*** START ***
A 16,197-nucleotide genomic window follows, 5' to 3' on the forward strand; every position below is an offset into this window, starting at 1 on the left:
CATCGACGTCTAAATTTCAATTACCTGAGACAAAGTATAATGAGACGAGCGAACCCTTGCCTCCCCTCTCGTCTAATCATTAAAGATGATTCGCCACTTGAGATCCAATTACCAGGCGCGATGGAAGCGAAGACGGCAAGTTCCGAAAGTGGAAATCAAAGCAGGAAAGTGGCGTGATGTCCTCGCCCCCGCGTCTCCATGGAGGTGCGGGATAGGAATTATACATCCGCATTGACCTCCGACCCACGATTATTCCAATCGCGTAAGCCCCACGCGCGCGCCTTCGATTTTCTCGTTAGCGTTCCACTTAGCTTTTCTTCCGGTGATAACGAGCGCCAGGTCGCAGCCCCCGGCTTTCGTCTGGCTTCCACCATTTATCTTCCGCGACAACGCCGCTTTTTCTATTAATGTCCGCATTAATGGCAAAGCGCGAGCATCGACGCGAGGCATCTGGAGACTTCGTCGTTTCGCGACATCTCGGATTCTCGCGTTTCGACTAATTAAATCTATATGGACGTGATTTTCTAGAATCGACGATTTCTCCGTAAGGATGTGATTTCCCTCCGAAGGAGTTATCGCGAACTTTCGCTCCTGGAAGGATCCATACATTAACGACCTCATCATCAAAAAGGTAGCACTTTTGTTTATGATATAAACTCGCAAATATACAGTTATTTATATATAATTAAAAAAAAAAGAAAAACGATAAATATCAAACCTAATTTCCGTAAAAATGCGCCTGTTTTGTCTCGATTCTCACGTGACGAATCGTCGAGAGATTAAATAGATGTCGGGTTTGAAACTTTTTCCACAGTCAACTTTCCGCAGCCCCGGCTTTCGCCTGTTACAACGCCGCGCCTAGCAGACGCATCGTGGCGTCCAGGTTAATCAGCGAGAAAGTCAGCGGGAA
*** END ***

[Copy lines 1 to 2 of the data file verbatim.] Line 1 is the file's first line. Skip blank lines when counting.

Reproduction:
A 16,197-nucleotide genomic window follows, 5' to 3' on the forward strand; every position below is an offset into this window, starting at 1 on the left:
CATCGACGTCTAAATTTCAATTACCTGAGACAAAGTATAATGAGACGAGCGAACCCTTGCCTCCCCTCTCGTCTAATCATTAAAGATGATTCGCCACTTGAGATCCAATTACCAGGCGCGATGGAAGCGAAGACGGCAAGTTCCGAAAGTGGAAATCAAAGCAGGAAAGTGGCGTGATGTCCTCGCCCCCGCGTCTCCATGGAGGTGCGGGATAGGAATTATACATCCGCATTGACCTCCGACCCACGATTATTCCAATCGCGTAAGCCCCACGCGCGCGCCTTCGATTTTCTCGTTAGCGTTCCACTTAGCTTTTCTTCCGGTGATAACGAGCGCCAGGTCGCAGCCCCCGGCTTTCGTCTGGCTTCCACCATTTATCTTCCGCGACAACGCCGCTTTTTCTATTAATGTCCGCATTAATGGCAAAGCGCGAGCATCGACGCGAGGCATCTGGAGACTTCGTCGTTTCGCGACATCTCGGATTCTCGCGTTTCGACTAATTAAATCTATATGGACGTGATTTTCTAGAATCGACGATTTCTCCGTAAGGATGTGATTTCCCTCCGAAGGAGTTATCGCGAACTTTCGCTCCTGGAAGGATCCATACATTAACGACCTCATCATCAAAAAGGTAGCACTTTTGTTTATGATATAAACTCGCAAATATACAGTTATTTATATATAATTAAAAAAAAAAGAAAAACGATAAATATCAAACCTAATTTCCGTAAAAATGCGCCTGTTTTGTCTCGATTCTCACGTGACGAATCGTCGAGAGATTAAATAGATGTCGGGTTTGAAACTTTTTCCACAGTCAACTTTCCGCAGCCCCGGCTTTCGCCTGTTACAACGCCGCGCCTAGCAGACGCATCGTGGCGTCCAGGTTAATCAGCGAGAAAGTCAGCGGGAA